In an interview with The Cancer Letter, a weekly cancer publication, Pazdur said that the current shortages of cisplatin and carboplatin, a pair of drugs used to treat a wide range of cancer patients, are the result of two problems: manufacturers not investing in enhancing production capacity, and drug companies being dependent on one supplier of raw ingredients. The cisplatin shortage followed an inspection that revealed quality issues at a manufacturing facility, which then led to the shutdown of production. This led to a surge in carboplatin demand, creating a secondary shortage.

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Photo: Ida Marie Odgaard/Ritzau Scanpix/Sipa USA/Sipa via AP Images

FDA warns about com­pound­ed semaglu­tide-based drugs

The FDA has warned the public that compounded versions of popular GLP-1 drugs Ozempic and Wegovy may not include the same ingredients as the prescription medications, and that has raised questions about their safety and effectiveness.

The regulator said Tuesday it has received reports of adverse events related to compounded versions of semaglutide, the active ingredient in Ozempic and Wegovy. Some products being marketed as semaglutide contain the salt formation of semaglutide, which is not considered safe or effective.

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Albert Bourla, Pfizer CEO (Michel Euler/AP Images, Pool)

FDA ap­proves Pfiz­er’s RSV shot for old­er adults, tee­ing up a com­pet­i­tive $17B vac­cine mar­ket

The FDA approved Pfizer’s RSV vaccine called Abrysvo for older adults on Wednesday, placing another Big Pharma onto the commercial stage ahead of the next RSV season.

Pfizer’s approval comes weeks after GSK won approval for its rival shot, Arexvy. Those two vaccines are both approved for use in adults 60 years and older and will be reviewed by a CDC panel in June before they’re expected to commercially launch this fall. Wall Street analysts see RSV as the next multibillion-dollar vaccine market, with Jefferies analysts recently forecasting the RSV market will grow to $17 billion over the next decade.

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Can­cer as­so­ci­a­tion says na­tion­al bud­get deal threat­ens re­search fund­ing

As the US House of Representatives is expected to vote this evening on a deal that would raise the nation’s debt ceiling, some biopharma industry advocates worry about how proposed budget restrictions could affect drug research.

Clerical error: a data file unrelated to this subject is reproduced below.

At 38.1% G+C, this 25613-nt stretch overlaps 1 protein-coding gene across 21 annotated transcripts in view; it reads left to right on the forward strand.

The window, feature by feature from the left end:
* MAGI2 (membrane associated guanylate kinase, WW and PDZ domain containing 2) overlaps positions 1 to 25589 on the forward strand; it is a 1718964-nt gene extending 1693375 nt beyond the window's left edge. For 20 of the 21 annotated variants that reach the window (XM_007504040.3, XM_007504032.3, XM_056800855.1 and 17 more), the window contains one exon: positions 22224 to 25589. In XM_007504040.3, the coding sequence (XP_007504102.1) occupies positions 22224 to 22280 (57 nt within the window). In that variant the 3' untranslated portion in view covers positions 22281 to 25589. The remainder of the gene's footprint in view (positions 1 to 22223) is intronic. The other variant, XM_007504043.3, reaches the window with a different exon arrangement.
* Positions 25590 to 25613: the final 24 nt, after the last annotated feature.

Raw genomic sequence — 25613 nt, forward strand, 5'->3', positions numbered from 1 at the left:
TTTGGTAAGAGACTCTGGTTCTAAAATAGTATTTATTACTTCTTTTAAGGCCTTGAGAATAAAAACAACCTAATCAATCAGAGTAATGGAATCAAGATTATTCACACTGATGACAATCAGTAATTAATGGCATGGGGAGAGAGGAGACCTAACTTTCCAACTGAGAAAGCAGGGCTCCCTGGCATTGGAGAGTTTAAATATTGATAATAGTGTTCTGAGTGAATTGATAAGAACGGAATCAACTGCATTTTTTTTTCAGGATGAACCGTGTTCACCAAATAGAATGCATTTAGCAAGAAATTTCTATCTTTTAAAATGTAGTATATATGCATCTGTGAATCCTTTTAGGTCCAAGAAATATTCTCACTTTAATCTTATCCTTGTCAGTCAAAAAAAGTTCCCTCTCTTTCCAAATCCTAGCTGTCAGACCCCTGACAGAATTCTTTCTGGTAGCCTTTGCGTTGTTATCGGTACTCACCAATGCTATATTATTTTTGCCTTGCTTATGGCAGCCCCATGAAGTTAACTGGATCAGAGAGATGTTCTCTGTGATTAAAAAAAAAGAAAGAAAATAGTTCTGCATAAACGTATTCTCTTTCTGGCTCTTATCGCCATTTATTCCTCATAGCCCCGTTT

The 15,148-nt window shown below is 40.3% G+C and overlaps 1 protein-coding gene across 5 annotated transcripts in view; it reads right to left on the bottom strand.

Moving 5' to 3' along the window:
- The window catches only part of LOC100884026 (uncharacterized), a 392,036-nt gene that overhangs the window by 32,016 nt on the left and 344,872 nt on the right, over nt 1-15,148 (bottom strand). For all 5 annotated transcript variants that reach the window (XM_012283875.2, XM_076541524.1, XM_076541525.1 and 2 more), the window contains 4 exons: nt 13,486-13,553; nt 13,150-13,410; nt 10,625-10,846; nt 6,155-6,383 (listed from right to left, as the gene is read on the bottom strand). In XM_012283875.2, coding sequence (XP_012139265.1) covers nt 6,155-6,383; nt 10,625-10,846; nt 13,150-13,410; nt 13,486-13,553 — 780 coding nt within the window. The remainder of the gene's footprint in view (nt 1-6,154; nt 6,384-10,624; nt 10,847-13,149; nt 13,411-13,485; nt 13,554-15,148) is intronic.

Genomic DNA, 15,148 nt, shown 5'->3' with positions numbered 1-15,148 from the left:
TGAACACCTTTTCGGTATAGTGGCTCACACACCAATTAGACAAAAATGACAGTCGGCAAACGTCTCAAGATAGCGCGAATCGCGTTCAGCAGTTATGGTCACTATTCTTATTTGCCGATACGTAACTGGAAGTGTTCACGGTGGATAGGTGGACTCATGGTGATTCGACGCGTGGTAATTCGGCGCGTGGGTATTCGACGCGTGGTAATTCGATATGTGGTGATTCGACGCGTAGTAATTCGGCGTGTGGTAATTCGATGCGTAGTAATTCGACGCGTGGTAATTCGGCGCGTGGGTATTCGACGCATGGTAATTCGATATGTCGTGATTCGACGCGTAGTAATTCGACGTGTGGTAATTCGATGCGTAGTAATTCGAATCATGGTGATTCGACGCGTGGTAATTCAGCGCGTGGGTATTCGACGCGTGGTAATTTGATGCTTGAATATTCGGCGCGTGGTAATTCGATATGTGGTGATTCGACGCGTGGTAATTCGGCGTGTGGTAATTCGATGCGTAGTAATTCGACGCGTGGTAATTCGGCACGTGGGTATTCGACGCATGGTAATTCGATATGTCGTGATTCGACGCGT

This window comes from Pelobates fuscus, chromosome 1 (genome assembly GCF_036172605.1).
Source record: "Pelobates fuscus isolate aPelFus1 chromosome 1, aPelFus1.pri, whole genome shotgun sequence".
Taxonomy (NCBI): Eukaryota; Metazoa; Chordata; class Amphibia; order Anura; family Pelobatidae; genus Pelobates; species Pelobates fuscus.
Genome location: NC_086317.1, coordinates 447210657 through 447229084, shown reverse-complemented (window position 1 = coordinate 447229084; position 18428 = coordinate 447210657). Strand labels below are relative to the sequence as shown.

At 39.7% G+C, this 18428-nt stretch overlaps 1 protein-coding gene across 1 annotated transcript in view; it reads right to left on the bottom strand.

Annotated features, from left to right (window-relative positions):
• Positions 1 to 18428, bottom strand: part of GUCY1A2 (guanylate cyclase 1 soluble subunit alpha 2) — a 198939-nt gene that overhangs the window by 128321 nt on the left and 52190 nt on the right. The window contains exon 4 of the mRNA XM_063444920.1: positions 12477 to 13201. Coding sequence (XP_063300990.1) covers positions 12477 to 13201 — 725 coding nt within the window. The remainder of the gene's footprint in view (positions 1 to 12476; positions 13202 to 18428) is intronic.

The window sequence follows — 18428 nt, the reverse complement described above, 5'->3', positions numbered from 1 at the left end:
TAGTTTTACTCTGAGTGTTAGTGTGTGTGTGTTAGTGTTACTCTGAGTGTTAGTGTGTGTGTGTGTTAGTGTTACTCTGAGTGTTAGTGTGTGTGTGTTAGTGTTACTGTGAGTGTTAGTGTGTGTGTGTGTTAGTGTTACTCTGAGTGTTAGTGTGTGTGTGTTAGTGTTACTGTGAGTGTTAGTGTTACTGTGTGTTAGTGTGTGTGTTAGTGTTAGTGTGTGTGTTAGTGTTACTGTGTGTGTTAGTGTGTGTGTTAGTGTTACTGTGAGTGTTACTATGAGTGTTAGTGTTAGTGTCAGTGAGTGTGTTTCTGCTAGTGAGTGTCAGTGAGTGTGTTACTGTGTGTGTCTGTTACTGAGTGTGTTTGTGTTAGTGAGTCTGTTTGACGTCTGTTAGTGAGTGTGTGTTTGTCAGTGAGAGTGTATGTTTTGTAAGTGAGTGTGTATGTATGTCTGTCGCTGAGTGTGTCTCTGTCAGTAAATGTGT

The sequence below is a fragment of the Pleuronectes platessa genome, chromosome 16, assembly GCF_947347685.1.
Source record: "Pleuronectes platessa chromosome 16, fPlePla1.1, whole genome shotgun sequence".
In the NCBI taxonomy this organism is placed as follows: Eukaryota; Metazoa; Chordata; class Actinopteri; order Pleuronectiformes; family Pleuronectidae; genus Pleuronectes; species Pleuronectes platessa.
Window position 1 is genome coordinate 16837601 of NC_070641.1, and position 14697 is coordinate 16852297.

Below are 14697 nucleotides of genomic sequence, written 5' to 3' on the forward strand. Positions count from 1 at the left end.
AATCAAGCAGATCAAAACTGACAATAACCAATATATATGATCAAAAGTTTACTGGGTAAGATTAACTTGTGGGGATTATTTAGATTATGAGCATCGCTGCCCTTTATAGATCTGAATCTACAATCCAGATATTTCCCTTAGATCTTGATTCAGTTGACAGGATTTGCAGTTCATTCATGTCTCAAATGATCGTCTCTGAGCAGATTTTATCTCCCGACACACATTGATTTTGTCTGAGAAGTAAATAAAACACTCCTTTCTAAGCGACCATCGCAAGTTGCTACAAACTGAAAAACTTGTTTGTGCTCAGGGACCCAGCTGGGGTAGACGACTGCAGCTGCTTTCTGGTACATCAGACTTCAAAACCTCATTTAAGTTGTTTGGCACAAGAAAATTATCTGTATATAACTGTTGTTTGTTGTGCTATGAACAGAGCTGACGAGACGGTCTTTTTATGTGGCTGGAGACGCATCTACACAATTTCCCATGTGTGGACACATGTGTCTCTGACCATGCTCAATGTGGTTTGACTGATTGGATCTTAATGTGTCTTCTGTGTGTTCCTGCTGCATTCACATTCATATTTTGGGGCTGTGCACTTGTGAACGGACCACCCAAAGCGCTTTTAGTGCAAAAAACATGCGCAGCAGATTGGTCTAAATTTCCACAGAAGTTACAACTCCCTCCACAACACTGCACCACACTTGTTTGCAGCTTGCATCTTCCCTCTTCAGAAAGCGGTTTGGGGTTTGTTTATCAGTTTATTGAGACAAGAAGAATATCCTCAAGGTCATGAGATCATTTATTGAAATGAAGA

The proposed budget deal includes relatively flat funding for non-defense spending over the next fiscal year, and a 1% increase in fiscal year 2025, which the Association for Clinical Oncology said on Wednesday would “considerably restrict potential resources for the National Institutes of Health (NIH) and National Cancer Institute (NCI) at a time when scientists are on the cusp of so many promising cancer discoveries.”

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Ky­owa Kirin re­news sup­port for foun­da­tion that ful­fills wish­es for ter­mi­nal­ly ill adults

Although not as well-known as the pediatric-focused Make-A-Wish organization, the Dream Foundation has been making wishes come true for adults diagnosed with a terminal illness for decades. Kyowa Kirin began supporting the group six years ago, and now is doubling down on its commitment and extending its pledge through next year.

The financial support of Kyowa Kirin and on-the-ground work by its employees have directly led to 100 final dreams for people across the US and Puerto Rico. The Dream Foundation overall grants 2,500 requests each year to people who have a prognosis of 12 months or less to live. The wishes fulfilled range from family trips to places such as Disneyland or beach destinations to professional sports games to meet a sports hero.